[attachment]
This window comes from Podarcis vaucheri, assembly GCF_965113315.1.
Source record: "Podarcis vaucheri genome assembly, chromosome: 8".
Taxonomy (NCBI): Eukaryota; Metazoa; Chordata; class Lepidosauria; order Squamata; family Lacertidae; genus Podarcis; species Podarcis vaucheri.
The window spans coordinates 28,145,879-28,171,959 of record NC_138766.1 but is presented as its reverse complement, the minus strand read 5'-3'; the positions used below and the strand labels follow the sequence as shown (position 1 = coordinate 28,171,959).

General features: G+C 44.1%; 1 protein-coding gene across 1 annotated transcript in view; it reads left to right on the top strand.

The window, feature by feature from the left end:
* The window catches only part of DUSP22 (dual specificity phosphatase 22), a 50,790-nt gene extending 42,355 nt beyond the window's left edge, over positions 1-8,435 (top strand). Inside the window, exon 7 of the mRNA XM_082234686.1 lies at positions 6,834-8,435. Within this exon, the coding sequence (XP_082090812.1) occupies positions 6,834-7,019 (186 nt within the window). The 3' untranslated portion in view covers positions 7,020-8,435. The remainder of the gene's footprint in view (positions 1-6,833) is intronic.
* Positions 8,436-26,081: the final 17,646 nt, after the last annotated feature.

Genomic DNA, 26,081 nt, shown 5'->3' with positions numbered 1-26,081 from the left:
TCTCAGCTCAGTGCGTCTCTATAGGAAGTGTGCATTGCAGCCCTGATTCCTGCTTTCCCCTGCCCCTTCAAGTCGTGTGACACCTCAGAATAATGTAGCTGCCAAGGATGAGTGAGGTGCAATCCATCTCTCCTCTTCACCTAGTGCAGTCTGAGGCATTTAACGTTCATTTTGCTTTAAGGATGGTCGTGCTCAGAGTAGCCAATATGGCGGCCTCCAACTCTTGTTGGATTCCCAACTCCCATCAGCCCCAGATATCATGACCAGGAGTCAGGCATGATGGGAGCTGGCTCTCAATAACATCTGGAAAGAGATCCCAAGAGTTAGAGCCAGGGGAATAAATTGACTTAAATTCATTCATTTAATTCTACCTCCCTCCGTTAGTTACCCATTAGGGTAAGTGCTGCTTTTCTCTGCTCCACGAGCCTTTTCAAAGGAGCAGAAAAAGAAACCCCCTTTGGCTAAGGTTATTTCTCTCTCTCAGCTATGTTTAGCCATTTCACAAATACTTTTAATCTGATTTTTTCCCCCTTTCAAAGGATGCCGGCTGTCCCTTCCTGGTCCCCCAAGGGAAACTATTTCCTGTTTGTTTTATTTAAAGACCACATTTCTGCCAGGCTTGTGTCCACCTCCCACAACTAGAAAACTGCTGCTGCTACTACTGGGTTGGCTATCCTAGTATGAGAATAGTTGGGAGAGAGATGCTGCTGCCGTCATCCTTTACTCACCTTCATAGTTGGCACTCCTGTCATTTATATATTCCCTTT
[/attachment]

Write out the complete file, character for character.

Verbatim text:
This window comes from Podarcis vaucheri, assembly GCF_965113315.1.
Source record: "Podarcis vaucheri genome assembly, chromosome: 8".
Taxonomy (NCBI): Eukaryota; Metazoa; Chordata; class Lepidosauria; order Squamata; family Lacertidae; genus Podarcis; species Podarcis vaucheri.
The window spans coordinates 28,145,879-28,171,959 of record NC_138766.1 but is presented as its reverse complement, the minus strand read 5'-3'; the positions used below and the strand labels follow the sequence as shown (position 1 = coordinate 28,171,959).

General features: G+C 44.1%; 1 protein-coding gene across 1 annotated transcript in view; it reads left to right on the top strand.

The window, feature by feature from the left end:
* The window catches only part of DUSP22 (dual specificity phosphatase 22), a 50,790-nt gene extending 42,355 nt beyond the window's left edge, over positions 1-8,435 (top strand). Inside the window, exon 7 of the mRNA XM_082234686.1 lies at positions 6,834-8,435. Within this exon, the coding sequence (XP_082090812.1) occupies positions 6,834-7,019 (186 nt within the window). The 3' untranslated portion in view covers positions 7,020-8,435. The remainder of the gene's footprint in view (positions 1-6,833) is intronic.
* Positions 8,436-26,081: the final 17,646 nt, after the last annotated feature.

Genomic DNA, 26,081 nt, shown 5'->3' with positions numbered 1-26,081 from the left:
TCTCAGCTCAGTGCGTCTCTATAGGAAGTGTGCATTGCAGCCCTGATTCCTGCTTTCCCCTGCCCCTTCAAGTCGTGTGACACCTCAGAATAATGTAGCTGCCAAGGATGAGTGAGGTGCAATCCATCTCTCCTCTTCACCTAGTGCAGTCTGAGGCATTTAACGTTCATTTTGCTTTAAGGATGGTCGTGCTCAGAGTAGCCAATATGGCGGCCTCCAACTCTTGTTGGATTCCCAACTCCCATCAGCCCCAGATATCATGACCAGGAGTCAGGCATGATGGGAGCTGGCTCTCAATAACATCTGGAAAGAGATCCCAAGAGTTAGAGCCAGGGGAATAAATTGACTTAAATTCATTCATTTAATTCTACCTCCCTCCGTTAGTTACCCATTAGGGTAAGTGCTGCTTTTCTCTGCTCCACGAGCCTTTTCAAAGGAGCAGAAAAAGAAACCCCCTTTGGCTAAGGTTATTTCTCTCTCTCAGCTATGTTTAGCCATTTCACAAATACTTTTAATCTGATTTTTTCCCCCTTTCAAAGGATGCCGGCTGTCCCTTCCTGGTCCCCCAAGGGAAACTATTTCCTGTTTGTTTTATTTAAAGACCACATTTCTGCCAGGCTTGTGTCCACCTCCCACAACTAGAAAACTGCTGCTGCTACTACTGGGTTGGCTATCCTAGTATGAGAATAGTTGGGAGAGAGATGCTGCTGCCGTCATCCTTTACTCACCTTCATAGTTGGCACTCCTGTCATTTATATATTCCCTTT